This entry does not refer to any specific type of cotton fabric. Rather, it exists to provide further information about unusual types of cotton fibers which are not likely to get entries of their own soon. In particular, I often use the “specialty cotton fabrics” tag for sheer or semi-sheer cottons with an unusual weave, which would most likely have been referred to as one or another type of muslin in the 18th or 19th (or even early 20th) centuries. For more information about historical muslins, see the entries for cotton voile or cotton batiste. For more information on the natural fiber used to make these materials, see the entry Glossary: Cotton Fiber.
For the moment, references to cotton seersucker, a weave with a crinkled texture, will also be listed here. Eventually it may receive its own entry.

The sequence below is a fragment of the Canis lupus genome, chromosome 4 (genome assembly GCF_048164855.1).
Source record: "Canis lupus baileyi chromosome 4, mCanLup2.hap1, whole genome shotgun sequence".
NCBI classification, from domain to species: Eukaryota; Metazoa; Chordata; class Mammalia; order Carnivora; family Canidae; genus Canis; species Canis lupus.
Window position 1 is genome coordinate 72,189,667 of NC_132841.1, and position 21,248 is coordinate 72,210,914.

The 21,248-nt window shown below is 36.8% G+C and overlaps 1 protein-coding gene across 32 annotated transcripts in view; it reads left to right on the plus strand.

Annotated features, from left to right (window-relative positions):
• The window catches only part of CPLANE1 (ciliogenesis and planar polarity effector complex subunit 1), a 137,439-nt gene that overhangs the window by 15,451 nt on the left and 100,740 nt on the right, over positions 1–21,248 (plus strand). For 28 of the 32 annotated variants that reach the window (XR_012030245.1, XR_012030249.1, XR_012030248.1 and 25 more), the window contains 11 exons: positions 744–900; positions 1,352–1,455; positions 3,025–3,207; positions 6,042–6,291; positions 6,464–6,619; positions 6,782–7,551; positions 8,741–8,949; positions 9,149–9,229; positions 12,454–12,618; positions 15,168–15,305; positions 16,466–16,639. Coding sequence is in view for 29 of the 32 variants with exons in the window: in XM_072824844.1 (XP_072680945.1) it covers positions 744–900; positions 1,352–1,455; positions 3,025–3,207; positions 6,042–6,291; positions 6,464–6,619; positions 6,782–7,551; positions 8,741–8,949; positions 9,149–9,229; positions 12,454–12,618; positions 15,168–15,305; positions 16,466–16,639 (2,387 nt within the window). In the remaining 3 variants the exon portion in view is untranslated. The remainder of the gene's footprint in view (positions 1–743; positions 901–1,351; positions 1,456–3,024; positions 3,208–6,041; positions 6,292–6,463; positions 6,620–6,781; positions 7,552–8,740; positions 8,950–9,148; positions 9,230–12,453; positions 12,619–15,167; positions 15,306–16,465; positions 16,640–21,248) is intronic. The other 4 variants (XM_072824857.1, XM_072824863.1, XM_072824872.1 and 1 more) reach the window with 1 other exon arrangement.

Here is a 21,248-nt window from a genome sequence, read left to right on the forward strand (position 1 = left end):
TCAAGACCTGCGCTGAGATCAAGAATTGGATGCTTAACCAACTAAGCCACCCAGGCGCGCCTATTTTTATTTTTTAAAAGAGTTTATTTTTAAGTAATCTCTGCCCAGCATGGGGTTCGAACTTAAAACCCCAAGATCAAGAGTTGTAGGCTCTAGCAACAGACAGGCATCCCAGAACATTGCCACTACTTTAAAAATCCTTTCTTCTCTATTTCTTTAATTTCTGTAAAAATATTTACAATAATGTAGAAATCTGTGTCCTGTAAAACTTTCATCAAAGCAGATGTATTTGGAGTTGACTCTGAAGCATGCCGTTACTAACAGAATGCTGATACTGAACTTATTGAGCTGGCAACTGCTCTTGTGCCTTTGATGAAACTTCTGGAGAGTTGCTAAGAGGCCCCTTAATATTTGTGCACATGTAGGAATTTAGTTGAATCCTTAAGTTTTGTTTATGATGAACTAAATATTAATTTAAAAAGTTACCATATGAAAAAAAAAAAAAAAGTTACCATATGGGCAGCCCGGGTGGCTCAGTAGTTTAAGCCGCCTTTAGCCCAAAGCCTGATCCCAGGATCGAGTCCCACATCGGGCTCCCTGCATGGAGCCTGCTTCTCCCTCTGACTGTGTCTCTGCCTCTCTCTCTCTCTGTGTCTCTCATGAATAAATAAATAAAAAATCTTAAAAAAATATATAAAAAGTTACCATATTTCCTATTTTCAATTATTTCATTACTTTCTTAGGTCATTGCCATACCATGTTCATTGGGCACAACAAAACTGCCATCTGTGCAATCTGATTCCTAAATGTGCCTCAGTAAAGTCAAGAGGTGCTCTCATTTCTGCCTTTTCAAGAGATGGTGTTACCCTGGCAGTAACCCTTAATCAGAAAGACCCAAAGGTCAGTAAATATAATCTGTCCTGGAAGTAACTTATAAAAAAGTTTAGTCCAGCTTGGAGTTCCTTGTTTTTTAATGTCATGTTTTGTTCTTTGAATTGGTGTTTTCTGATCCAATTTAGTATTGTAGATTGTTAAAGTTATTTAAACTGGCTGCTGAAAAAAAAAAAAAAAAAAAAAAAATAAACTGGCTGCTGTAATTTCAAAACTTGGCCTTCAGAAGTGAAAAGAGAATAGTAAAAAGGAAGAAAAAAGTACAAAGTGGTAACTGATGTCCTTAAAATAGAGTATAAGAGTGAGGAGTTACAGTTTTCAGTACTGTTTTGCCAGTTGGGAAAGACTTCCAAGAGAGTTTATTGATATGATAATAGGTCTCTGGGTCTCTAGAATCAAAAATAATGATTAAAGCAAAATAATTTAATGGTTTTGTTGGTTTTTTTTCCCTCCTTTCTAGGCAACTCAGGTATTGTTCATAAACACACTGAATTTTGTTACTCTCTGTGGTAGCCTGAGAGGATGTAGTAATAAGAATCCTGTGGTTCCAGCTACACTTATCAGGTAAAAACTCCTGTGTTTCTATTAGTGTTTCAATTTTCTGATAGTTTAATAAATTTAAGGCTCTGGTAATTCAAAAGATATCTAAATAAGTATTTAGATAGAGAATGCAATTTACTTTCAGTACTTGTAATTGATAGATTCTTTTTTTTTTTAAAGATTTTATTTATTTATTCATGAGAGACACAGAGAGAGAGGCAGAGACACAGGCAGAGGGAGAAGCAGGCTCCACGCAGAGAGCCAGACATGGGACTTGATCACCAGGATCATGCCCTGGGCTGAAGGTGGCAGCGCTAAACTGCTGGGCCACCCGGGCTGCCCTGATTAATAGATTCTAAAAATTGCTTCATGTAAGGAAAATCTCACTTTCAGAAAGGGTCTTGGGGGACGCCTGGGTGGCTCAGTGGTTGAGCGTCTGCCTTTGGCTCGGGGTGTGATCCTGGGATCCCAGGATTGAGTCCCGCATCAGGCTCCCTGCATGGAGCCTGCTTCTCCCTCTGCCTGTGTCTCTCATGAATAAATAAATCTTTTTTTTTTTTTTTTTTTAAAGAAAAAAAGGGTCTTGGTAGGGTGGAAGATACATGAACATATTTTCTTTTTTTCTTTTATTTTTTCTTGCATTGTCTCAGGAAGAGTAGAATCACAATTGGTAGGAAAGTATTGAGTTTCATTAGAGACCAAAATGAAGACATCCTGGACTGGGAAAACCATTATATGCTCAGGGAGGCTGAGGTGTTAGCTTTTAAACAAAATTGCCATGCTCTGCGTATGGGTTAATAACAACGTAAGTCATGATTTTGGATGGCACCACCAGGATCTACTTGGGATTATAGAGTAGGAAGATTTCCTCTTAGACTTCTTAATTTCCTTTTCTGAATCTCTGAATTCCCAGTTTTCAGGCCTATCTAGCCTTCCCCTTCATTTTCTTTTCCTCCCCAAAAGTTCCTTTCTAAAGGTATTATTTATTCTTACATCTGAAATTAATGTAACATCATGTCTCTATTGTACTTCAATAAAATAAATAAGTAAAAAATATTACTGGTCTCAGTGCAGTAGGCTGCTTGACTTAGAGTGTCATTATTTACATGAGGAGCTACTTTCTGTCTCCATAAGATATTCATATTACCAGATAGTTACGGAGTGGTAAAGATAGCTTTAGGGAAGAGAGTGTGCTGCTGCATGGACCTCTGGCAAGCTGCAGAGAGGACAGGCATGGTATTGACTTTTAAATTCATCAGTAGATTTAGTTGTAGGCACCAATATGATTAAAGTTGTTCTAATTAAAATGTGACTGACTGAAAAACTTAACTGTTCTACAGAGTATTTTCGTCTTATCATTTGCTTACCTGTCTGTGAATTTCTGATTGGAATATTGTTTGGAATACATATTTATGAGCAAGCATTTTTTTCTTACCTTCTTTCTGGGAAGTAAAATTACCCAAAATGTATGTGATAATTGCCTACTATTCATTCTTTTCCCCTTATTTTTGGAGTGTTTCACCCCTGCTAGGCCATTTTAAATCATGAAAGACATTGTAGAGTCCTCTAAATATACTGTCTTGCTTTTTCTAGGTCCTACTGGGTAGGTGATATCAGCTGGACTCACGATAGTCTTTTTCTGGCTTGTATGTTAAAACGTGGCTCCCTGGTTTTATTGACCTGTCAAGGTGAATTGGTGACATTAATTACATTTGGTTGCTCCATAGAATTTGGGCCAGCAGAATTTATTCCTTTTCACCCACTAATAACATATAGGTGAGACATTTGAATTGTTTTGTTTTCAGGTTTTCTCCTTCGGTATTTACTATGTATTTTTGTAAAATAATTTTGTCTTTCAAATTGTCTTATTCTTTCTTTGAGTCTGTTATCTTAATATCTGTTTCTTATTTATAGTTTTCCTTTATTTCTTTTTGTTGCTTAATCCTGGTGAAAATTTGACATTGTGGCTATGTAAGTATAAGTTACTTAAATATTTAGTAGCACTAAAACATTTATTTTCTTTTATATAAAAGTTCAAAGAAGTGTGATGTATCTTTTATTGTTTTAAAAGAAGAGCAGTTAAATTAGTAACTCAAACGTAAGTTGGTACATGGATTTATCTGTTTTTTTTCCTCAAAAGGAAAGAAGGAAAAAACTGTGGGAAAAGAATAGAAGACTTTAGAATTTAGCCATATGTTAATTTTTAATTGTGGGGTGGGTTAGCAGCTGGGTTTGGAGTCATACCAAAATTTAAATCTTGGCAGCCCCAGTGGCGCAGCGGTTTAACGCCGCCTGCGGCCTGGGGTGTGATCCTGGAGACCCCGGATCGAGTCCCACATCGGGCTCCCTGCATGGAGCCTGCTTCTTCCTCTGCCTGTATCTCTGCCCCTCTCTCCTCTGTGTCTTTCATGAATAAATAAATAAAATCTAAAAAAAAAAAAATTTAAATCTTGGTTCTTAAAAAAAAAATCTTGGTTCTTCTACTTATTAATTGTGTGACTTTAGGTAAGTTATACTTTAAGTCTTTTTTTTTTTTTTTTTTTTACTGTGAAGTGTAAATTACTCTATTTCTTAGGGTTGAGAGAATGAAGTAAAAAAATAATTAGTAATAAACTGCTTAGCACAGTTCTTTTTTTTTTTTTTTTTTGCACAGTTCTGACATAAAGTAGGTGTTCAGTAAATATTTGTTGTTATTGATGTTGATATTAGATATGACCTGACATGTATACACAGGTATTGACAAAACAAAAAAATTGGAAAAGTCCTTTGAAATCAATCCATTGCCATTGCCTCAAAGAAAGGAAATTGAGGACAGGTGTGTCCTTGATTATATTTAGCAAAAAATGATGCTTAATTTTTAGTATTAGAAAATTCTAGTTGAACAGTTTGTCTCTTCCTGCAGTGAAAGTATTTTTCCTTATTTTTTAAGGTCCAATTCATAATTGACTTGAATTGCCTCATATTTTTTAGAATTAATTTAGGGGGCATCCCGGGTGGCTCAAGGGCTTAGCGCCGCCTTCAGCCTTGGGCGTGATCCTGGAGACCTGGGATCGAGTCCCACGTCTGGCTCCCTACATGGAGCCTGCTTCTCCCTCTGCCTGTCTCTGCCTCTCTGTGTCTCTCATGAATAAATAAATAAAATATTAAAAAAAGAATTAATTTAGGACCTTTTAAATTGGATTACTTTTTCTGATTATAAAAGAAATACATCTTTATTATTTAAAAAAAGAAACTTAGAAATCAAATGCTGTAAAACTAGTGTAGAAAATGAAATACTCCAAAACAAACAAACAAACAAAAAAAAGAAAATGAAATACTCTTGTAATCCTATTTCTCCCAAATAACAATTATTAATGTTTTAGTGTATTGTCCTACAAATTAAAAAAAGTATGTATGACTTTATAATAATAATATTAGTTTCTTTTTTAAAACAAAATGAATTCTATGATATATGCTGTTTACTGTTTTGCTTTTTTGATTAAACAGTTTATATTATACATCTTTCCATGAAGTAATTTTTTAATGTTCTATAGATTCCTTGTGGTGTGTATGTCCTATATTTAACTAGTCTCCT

- “Cotton” on Wikipedia (Remember to read critically!)
- “The Prewash” by Sarai at The Coletterie
- “Fabric Series: Cotton” by Caitlin at The Coletterie – see the section on voile and batiste
- “A Field Guide to Various Lightweight Cottons” by Gertie at Gertie’s New Blog for Better Sewing – includes voile, batiste, dotted swiss, gingham, double gauze, and silk/cotton blends.
- “Sewing with Seersucker” by Sarai at The Coletterie
- “Quick Look: Chambray” by Rachel at The Coletterie
For more information about an individual fiber, fabric, or other material, select it on the right side menu for “Fibers, Fabrics, and Materials.” This will bring up all entries which have that tag, including (in most cases) a Glossary post like this one, which will offer a definition of that fiber, fabric, or material, and sometimes also offer useful links to outside sources on working with it. For more general information, visit the core entry for the Glossary: Fibers, Fabrics, and Materials. For a directory of all textile glossary posts, go to the Glossary Table of Contents.
Updated January 10, 2012